5. If you are able to stop smoking or vaping, and you are not physically disabled, getting involved with sports can be a great thing to do. I personally have osteo-arthritis in my knees and I have a few health issues from torn cartilage in my feet to a thick head, and I am still able to walk long distances and to go swimming. Doing these things not only opens a new world to me in things to do, it has allowed me to meet and get close to some pretty wonderful people.

Well, that is about it for today, I hope you got something from all that writing. I think I could close in saying one of my favourite modern phrases:

Use things and love people. It never works out the other way around.

 

Mental Health During Times of Pandemic and Isolation

Right now, I know that a lot of people are hurting. My heart goes out to young people who are caught in a trap most of them don’t fully understand. I have a neighbour, a brilliant young man who is going to University while his family is taking on a work term from Denmark. He really is missing out on so many of the things that makes University such an enriching experience, from the sports to the interactions, parties, and many other activities. On the other end of the educational grid, elementary students are extremely tough to manage and so many parents are opting for home schooling.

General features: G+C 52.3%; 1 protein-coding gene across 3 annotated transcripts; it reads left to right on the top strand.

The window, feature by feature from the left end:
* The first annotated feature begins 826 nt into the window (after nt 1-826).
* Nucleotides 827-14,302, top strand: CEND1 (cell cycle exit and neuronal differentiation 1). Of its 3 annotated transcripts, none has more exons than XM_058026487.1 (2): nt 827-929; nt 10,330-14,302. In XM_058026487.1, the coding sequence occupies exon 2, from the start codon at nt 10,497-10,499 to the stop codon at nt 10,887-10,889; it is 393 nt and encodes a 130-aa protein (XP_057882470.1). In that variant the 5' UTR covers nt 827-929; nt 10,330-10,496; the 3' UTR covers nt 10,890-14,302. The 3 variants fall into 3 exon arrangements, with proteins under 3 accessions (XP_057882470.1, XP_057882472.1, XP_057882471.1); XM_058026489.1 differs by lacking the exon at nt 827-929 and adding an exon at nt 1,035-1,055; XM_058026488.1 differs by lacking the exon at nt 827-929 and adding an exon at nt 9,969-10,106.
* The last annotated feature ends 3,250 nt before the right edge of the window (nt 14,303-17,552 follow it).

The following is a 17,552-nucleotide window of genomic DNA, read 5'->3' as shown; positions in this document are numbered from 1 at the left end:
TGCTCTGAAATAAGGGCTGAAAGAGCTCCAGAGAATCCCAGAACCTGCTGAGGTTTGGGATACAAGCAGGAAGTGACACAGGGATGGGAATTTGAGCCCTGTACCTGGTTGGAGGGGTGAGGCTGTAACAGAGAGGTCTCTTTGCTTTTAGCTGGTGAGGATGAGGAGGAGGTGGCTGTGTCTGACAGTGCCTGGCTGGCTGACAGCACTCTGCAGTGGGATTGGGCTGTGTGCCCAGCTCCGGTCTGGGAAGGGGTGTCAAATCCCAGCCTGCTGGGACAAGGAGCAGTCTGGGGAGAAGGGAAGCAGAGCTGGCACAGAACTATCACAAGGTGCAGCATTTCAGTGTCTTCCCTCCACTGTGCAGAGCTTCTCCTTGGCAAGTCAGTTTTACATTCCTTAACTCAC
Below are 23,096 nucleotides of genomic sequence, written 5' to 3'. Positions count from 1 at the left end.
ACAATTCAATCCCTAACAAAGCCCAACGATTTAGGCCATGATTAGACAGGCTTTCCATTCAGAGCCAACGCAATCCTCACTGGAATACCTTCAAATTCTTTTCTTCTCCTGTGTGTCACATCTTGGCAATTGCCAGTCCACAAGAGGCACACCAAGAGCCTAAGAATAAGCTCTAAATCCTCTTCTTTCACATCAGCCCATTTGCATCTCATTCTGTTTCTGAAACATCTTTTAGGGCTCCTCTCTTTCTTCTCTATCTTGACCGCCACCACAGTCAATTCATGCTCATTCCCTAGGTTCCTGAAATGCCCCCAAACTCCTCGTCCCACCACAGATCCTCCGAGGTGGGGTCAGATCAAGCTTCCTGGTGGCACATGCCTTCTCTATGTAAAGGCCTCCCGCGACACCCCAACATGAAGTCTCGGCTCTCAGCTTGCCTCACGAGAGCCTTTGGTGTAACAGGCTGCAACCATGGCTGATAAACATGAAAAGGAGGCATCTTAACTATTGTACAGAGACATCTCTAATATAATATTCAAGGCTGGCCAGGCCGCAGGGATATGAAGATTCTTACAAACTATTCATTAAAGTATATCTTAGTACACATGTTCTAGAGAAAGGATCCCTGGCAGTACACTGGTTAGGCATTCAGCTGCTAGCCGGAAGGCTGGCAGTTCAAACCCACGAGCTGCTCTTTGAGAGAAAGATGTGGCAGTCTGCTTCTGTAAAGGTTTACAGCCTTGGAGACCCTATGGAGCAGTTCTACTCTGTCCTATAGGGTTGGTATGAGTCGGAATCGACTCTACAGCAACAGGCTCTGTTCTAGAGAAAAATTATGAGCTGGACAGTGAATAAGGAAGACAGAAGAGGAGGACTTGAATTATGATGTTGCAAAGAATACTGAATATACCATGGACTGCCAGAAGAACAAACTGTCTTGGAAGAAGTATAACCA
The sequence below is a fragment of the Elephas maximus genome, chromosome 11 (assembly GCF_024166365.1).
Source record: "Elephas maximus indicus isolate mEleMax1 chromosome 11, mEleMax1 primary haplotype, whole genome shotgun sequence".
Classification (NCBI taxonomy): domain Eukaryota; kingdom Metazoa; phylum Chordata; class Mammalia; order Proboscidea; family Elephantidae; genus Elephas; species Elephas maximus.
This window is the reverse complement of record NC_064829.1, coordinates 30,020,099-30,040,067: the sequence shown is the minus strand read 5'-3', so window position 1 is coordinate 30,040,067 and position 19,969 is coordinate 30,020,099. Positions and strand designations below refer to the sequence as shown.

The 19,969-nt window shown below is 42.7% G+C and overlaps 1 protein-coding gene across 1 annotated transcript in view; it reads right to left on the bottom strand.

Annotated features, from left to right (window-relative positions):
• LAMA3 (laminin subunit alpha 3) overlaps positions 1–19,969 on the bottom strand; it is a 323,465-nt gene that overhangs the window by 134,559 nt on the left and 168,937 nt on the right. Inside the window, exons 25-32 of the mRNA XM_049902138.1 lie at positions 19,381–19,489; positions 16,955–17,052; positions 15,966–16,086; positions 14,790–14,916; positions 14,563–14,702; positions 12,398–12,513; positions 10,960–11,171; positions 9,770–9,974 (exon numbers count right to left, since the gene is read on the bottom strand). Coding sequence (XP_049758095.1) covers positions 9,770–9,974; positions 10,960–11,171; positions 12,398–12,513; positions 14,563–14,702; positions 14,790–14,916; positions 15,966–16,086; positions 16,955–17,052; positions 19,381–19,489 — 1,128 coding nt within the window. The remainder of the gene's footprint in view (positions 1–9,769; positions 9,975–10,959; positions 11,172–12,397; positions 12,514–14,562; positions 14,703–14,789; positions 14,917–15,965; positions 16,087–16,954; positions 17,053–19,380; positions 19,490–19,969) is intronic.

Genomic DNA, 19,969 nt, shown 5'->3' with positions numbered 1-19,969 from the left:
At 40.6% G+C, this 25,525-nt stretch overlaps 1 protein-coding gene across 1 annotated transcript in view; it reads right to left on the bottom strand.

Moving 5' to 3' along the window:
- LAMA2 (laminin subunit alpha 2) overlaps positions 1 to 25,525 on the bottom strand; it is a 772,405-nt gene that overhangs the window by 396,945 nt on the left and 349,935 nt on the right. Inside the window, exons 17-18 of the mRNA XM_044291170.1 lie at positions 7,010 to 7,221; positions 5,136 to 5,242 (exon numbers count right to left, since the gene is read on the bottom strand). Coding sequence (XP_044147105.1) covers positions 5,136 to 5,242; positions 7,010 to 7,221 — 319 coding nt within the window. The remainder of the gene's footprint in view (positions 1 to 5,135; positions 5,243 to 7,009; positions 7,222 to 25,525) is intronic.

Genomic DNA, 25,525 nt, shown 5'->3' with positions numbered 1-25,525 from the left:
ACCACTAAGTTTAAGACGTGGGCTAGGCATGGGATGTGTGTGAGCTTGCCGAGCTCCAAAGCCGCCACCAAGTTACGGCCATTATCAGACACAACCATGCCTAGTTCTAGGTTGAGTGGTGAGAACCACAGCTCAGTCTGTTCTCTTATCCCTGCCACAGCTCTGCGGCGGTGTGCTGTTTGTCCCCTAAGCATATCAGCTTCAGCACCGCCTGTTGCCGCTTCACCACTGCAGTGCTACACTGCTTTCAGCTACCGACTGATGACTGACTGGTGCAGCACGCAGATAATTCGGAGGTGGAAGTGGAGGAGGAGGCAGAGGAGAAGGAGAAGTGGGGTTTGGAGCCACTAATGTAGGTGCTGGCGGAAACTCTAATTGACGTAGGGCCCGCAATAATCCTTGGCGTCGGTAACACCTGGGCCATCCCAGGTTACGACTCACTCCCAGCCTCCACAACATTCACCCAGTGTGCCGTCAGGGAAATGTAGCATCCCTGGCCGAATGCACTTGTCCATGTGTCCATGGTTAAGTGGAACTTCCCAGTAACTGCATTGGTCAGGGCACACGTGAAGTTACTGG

What I feel is a little more relevant is how all this is affecting those who suffer from mental illness. A lot of us already isolate and now it is getting worse. The Canadian government has pledged a very small amount of extra support for people with disabilities but still aren’t being very clear about when or how they will be doing this. I really fear the possibility that this is going to go on for years more. When one figures the impact on not only our own wallets, but the government’s resources, and the economy’s resources, it seems that something will one day have to give.

I like to think of myself as a source of advice but in this case I really don’t know what to say. When you have a mental illness, first and foremost you need to get your medications right. If they aren’t, you are going to have to get after your psychiatrist (I now meet with my doctor only over the phone which isn’t nearly as good as in person) Once again I feel for my American readers who don’t have the resources I have access to in Canada. If I have serious issues, there is no question of getting in to see a doctor, I have numerous options available. I recently had a physical health problem and ended up using my health care number to contact a physician over the phone and get a. prescription called into my pharmacy. I put my mental health as my number one priority. Even if I lose my home and sleep in a garbage bin I will still take my medications and see my doctor, and follow his advice. I also feel it is so important to do all the research you can, and set up supports as much as possible. One thing I recommend for anyone is to join an organization like the Schizophrenia Society, and take all the free courses and take out all the library books you can about your illness. You can get through this, it just needs time, work, patience, and perseverance.